The magic of concert season: When music comes to life

“It makes it a lot more fun for us when we have a good audience,” says Cindy Benton. (Photo by Stephany Reyes)

By Kira Roberts, Layout Editor

A large number of the students here are involved in a musical ensemble and work day in and day out to perfect their music.

According to senior Cindy Benton, the best way to support them is to show up to their concerts and give them an audience to perform to.  Benton has played the French horn since the sixth grade and is in both band and choir in college.  

When it comes to this year’s concert season, she said, “as much as we all enjoy it because it’s what we do, it is definitely the most stressful time of our lives.”

Much emphasis has been placed on bridging the gap between athletes and the rest of the student body this year, but Benton mentioned that the school should also focus on connecting the music department as well.

“Southern Nazarene is so big on community and it’s important to support each other in all areas,” Benton said.  “There is so much exhilaration that comes from music.  It makes it a lot more fun for us when we have a good audience, but more importantly, it’s much more exciting and enjoyable to watch than people may realize.”

Sophomore Andrew Sharp said that he’s excited to be able to show off all the hard work that the musicians have done this semester.  He began playing the trombone at age ten and is in both band and choir at SNU.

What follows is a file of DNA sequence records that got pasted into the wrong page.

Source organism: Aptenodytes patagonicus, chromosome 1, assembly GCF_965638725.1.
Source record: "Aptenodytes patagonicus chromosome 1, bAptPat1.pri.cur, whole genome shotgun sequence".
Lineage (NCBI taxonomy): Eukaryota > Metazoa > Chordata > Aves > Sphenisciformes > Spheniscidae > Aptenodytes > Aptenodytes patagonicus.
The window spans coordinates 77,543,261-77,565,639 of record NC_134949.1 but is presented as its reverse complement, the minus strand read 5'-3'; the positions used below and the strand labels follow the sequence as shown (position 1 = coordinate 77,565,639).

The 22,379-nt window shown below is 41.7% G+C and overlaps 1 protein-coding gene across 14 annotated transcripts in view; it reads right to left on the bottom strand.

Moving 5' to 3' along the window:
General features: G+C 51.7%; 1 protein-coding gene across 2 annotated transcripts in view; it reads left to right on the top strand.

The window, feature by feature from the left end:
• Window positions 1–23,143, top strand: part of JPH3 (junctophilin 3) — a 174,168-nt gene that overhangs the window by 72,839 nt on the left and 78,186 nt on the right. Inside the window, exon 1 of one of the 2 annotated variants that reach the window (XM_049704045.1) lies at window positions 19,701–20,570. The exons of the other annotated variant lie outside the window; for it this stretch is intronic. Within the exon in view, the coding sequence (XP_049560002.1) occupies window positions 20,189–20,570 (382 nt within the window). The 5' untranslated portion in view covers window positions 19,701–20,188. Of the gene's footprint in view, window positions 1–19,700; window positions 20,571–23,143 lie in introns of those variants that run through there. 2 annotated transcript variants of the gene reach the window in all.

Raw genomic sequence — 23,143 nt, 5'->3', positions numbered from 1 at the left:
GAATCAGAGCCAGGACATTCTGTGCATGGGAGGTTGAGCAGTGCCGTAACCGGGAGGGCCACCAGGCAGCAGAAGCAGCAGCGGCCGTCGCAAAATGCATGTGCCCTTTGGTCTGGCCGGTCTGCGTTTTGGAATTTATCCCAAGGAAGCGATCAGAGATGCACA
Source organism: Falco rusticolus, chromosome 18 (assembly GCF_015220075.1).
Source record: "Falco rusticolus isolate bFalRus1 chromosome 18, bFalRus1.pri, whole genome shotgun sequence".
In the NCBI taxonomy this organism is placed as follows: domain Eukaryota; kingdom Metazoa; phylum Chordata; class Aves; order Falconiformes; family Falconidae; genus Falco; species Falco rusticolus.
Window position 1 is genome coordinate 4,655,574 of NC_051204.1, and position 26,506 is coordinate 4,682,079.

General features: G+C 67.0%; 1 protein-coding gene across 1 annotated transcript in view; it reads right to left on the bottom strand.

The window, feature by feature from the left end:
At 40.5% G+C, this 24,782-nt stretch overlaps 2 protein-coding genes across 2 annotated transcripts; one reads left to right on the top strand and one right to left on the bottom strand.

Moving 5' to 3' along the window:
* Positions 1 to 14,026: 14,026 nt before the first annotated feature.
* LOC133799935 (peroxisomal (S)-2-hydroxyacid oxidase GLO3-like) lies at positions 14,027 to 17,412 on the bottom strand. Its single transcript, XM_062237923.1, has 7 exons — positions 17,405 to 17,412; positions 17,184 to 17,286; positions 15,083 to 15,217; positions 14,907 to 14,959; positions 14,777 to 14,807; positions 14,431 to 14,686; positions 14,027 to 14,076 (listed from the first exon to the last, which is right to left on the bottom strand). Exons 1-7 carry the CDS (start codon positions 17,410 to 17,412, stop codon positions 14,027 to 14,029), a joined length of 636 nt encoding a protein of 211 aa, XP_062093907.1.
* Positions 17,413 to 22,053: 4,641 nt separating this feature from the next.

“Music connects a part of the brain that many other things can’t connect.  Being involved in music has taught me time management, teamwork, and helped me develop a strong work ethic,” Sharp said.

Benton had a lot to say about the feeling of being on stage with the audience’s full attention to the music that has been slaved over with the goal of perfection.

“At first it’s kind of nerve- wracking,” Benton said. “You worry about messing up, especially if you have a feature by yourself.  But it’s exciting and exhilarating to know that you’ve worked so hard not just technically, but emotionally as well.  I think of it as presenting a work of art.  It’s our opportunity to share and express what we’ve devoted so much time and effort to.  Once we’re on stage, it is no longer about us, but about the music.  It’s not just out time to shine, it’s about the chance to share the beauty of music with the audience and each other.”

There are still opportunities coming up to attend performances and see what the music department is all about.

Read more of Cindy Benton’s perspective in “Musician’s lament” from September 26, 2012.

What do you think?